With friends like Jonathan Clayton of London’s The Times newspaper, gay Africans hardly need enemies.
Clayton declared on May 22, ”Africa’s gays are paying the price for the ideological and cultural battle between US liberals and Conservatives. Concepts such as same-sex marriage, the ordination of gay and women priests, contraception and sex before marriage, female emancipation and equality — the litmus tests of tolerance in the politically correct West — sit uneasily in deeply conservative and traditional societies in Africa.”
Clayton accuses Western liberals of riding roughshod over the cultural identity of ”uneducated and poor populations.” Echoing arguments from the British Home Office — recently rebuked by the British Supreme Court — that gay asylum seekers can safely be returned to their oppressive countries as long as they behave discreetly, he writes of traditional African societies, ”A blind eye was turned towards gays … so long as their actions took place away from public scrutiny.”
Following this old script, equality advocates are rebuked for rocking the boat; historically oppressed populations are robbed of responsibility for their choices today; and fundamental human rights are dismissed as ”imported values.”
Not on your life. Oppression of women and gays, suppression of free speech, and denial of religious freedom are not legitimized because they are practiced by African governments. Any human being and any society can oppress. To insist otherwise infantilizes the designated victims and provides cover for new predators.
Clayton writes of Western liberals, ”By bringing the issue into the open … they have created the exact opposite of that which they wanted.” This echoes the attitude of the establishment gays that Harvey Milk fought in the 1970s.
How should we have responded to the persecution of Steven Monjeza and Tiwonge Chimbalanga in Malawi — apologize for ”corrupting” them? In fact, ethnographers have found indigenous forms of homosexuality throughout Africa. News photos and an interview plainly showed that Chimbalanga in particular was strong-willed and self-motivated. Indeed, many reports in the West missed her stated gender identity.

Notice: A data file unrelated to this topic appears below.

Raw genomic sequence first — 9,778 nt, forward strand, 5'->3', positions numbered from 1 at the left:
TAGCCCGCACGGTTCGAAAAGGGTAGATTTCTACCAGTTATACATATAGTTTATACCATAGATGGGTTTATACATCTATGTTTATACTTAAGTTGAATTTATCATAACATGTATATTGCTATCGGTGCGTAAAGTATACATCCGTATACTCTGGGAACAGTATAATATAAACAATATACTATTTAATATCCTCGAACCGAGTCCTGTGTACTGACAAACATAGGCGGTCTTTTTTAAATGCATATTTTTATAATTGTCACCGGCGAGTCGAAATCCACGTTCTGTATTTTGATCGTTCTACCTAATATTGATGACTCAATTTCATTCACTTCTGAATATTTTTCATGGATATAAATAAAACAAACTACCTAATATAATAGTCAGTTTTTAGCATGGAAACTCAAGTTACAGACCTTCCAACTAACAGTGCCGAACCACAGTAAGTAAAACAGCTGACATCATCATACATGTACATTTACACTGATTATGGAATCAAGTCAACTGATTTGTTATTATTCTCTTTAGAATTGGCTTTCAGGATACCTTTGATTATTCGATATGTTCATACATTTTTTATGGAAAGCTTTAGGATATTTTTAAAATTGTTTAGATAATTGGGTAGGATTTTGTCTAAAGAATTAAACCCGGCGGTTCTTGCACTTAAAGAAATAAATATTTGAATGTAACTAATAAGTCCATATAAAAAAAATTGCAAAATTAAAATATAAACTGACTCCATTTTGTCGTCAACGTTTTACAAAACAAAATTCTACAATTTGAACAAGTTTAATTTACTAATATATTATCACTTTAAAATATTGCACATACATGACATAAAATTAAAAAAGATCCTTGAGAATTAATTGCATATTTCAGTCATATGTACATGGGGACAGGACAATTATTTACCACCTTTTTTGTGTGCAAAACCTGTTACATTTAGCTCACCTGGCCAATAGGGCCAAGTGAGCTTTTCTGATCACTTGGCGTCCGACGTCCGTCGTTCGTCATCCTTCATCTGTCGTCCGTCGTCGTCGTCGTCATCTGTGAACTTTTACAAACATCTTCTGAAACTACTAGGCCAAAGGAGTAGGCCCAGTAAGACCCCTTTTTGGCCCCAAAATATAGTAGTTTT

To the extent that contact with the modern world has inspired LGBT people in Africa to affirm their own dignity and rights, and despite the risks of standing up for themselves, bully for us and them. We cannot avoid such contact any more than you could have turned off all the televisions across the world that were tuned to the FIFA World Cup matches recently ended in South Africa. Even terrorists cannot turn back the tide.
It’s quaint to think we could impose a cultural and political quarantine on the developing world, even if we were fit to make that decision. Change is difficult but inevitable, and it flows in both directions. The radical Christian right has an aggressive presence in many African countries. It needs to be countered for the sake of women and LGBT people, which requires more international organizing, not less.
Of course we must be careful to consult the local activists who bear the risk of retaliation. That is a matter of responsibility and respect. It is not a reason for silence. African groups like Gays and Lesbians of Zimbabwe, with whom I first interacted in 1995 — and who were recently hit with more of President Mugabe’s brutality — have made their own choice. With support systems far thinner than Westerners’, they have shown remarkable courage and grace.
Tiwonge Chimbalanga’s determination in defense of her love with Steven Monjeza was awesome. Alas, while they were pardoned on May 29 after an international outcry, their suffering continues. They were forcibly separated under threat of re-arrest, with their continued repression turned over to their families. Their tragedy, and that of countless others in similar circumstances, calls for more and better help from us, not another crippling round of post-colonial hand-wringing.